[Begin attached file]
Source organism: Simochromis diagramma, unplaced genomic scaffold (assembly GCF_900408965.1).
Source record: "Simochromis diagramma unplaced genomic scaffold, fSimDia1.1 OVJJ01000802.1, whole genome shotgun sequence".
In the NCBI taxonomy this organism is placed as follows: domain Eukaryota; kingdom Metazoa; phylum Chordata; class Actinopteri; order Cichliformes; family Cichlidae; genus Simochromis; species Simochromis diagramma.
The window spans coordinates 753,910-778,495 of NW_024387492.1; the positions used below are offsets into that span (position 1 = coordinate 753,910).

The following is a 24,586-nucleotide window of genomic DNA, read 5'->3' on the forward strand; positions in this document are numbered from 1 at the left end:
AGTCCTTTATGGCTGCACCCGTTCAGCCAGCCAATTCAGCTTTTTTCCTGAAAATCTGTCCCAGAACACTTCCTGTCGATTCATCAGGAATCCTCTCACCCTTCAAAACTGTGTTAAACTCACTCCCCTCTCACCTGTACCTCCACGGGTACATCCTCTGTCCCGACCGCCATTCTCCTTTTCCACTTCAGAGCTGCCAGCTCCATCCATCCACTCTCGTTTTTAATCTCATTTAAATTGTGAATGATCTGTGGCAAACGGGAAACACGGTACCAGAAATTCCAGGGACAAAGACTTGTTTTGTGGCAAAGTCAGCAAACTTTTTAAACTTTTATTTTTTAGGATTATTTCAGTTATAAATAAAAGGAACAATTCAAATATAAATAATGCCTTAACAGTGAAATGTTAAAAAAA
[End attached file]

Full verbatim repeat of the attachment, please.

Source organism: Simochromis diagramma, unplaced genomic scaffold (assembly GCF_900408965.1).
Source record: "Simochromis diagramma unplaced genomic scaffold, fSimDia1.1 OVJJ01000802.1, whole genome shotgun sequence".
In the NCBI taxonomy this organism is placed as follows: domain Eukaryota; kingdom Metazoa; phylum Chordata; class Actinopteri; order Cichliformes; family Cichlidae; genus Simochromis; species Simochromis diagramma.
The window spans coordinates 753,910-778,495 of NW_024387492.1; the positions used below are offsets into that span (position 1 = coordinate 753,910).

The following is a 24,586-nucleotide window of genomic DNA, read 5'->3' on the forward strand; positions in this document are numbered from 1 at the left end:
AGTCCTTTATGGCTGCACCCGTTCAGCCAGCCAATTCAGCTTTTTTCCTGAAAATCTGTCCCAGAACACTTCCTGTCGATTCATCAGGAATCCTCTCACCCTTCAAAACTGTGTTAAACTCACTCCCCTCTCACCTGTACCTCCACGGGTACATCCTCTGTCCCGACCGCCATTCTCCTTTTCCACTTCAGAGCTGCCAGCTCCATCCATCCACTCTCGTTTTTAATCTCATTTAAATTGTGAATGATCTGTGGCAAACGGGAAACACGGTACCAGAAATTCCAGGGACAAAGACTTGTTTTGTGGCAAAGTCAGCAAACTTTTTAAACTTTTATTTTTTAGGATTATTTCAGTTATAAATAAAAGGAACAATTCAAATATAAATAATGCCTTAACAGTGAAATGTTAAAAAAA